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Maybe We Could Think of Them as Pets?

by Julie Rose, head producer of “The Morning Show," on BYU Radio

“I did look at the bacteria under a microscope.  They’re very cute,” says writer Julia Scott.  

Scott spent a month cultivating a colony of very special bacteria on her skin in the name of science. We read her fascinating – and skin crawling – account in the New York Times Sunday Magazine and had to know more, so we rang Scott up. 

Few of us would go without soap, deodorant or shampoo for a single week, let alone four. But Scott did, and says the friends and family she coerced into sniffing her during that time were not repulsed by her scent.  Why? Because she was misting herself daily with an active culture of bacteria called Nitrosomonas eutropha which feast on ammonia (a key contributor to body odor).

As soon as the experiment ended and Scott went back to using soap, her carefully-cultivated microbiome of body-odor-beating-bacteria went buh-bye.   “I was sorry to see them go. I’d become kind of attached and felt like I’d committed mass-bacteriacide,” she lamented to us on The Morning Show.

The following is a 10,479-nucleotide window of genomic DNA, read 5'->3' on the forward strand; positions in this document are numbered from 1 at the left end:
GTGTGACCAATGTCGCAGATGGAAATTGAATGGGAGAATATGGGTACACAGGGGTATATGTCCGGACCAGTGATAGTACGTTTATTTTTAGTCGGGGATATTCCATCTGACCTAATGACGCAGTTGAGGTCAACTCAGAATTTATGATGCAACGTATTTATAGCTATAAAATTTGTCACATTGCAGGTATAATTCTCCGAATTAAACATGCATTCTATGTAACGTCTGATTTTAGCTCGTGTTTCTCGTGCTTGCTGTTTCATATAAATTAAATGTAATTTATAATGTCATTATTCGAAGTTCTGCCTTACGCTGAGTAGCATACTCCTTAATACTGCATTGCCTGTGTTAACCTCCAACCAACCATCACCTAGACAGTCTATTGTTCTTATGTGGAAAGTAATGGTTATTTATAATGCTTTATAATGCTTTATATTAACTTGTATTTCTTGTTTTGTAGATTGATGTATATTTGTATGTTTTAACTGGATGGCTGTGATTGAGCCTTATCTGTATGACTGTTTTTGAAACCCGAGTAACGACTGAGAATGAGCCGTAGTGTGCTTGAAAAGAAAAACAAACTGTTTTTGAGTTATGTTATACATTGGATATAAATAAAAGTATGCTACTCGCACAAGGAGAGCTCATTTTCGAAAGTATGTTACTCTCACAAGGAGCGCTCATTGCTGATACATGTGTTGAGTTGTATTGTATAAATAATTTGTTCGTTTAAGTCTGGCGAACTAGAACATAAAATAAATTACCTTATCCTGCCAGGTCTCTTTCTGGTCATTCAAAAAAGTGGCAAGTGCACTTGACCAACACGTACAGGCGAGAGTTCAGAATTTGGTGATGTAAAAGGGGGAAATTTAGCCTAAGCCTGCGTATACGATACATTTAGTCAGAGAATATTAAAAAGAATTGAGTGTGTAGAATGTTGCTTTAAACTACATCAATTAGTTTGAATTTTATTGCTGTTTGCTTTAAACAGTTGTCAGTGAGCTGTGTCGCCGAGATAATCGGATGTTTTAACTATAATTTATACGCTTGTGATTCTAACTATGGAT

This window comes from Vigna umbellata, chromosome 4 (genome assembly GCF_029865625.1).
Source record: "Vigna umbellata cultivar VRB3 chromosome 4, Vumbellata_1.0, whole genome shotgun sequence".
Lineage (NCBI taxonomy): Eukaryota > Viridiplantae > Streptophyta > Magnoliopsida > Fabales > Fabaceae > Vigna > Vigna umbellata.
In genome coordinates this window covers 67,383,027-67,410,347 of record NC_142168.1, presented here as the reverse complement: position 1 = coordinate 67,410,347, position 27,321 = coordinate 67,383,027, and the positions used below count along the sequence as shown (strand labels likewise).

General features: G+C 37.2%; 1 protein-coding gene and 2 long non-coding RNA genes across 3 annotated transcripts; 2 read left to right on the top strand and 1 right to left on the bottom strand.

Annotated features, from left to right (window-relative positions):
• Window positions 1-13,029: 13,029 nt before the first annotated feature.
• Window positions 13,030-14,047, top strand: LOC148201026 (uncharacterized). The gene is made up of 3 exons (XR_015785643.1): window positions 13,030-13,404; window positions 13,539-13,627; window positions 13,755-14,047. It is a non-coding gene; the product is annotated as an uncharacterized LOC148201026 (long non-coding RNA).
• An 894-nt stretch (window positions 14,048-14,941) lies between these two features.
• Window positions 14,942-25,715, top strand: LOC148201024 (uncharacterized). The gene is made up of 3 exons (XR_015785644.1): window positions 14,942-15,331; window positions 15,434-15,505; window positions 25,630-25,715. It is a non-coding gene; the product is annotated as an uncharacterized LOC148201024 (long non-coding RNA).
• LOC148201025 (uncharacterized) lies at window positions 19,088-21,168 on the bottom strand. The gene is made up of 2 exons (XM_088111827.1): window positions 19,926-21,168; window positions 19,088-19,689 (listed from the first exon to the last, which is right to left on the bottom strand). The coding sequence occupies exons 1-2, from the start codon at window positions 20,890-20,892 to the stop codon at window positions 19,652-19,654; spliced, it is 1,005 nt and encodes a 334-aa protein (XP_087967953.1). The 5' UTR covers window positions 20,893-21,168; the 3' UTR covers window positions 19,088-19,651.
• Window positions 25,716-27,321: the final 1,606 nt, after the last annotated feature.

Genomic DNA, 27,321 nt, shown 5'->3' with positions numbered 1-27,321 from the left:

Sitting in the control room during that interview, I watched a range of reactions flash across host Marcus Smith’s face. He was grossed-out, but also fascinated. And by the end of the conversation, he’d clearly warmed to the idea of growing his own Nitrosomonas eutropha.  “Maybe we could think of them as pets?” he queried.  (To which Scott replied, “Down boy!”)

Isn’t that exactly what a self-proclaimed Luddite would do? Soap is, after all, a new technology that appears to have fundamentally disrupted the natural, bacteria-rich state of our skin (putting them out of business, just like the powered looms and spinning frames Luddite artisans protested in 19th Century England.)  Marcus made the connection himself, during the interview with Scott: if you eschew new-fangled developments, well then, maybe you should say no to suds!

We’ll let you know if he makes the leap.  

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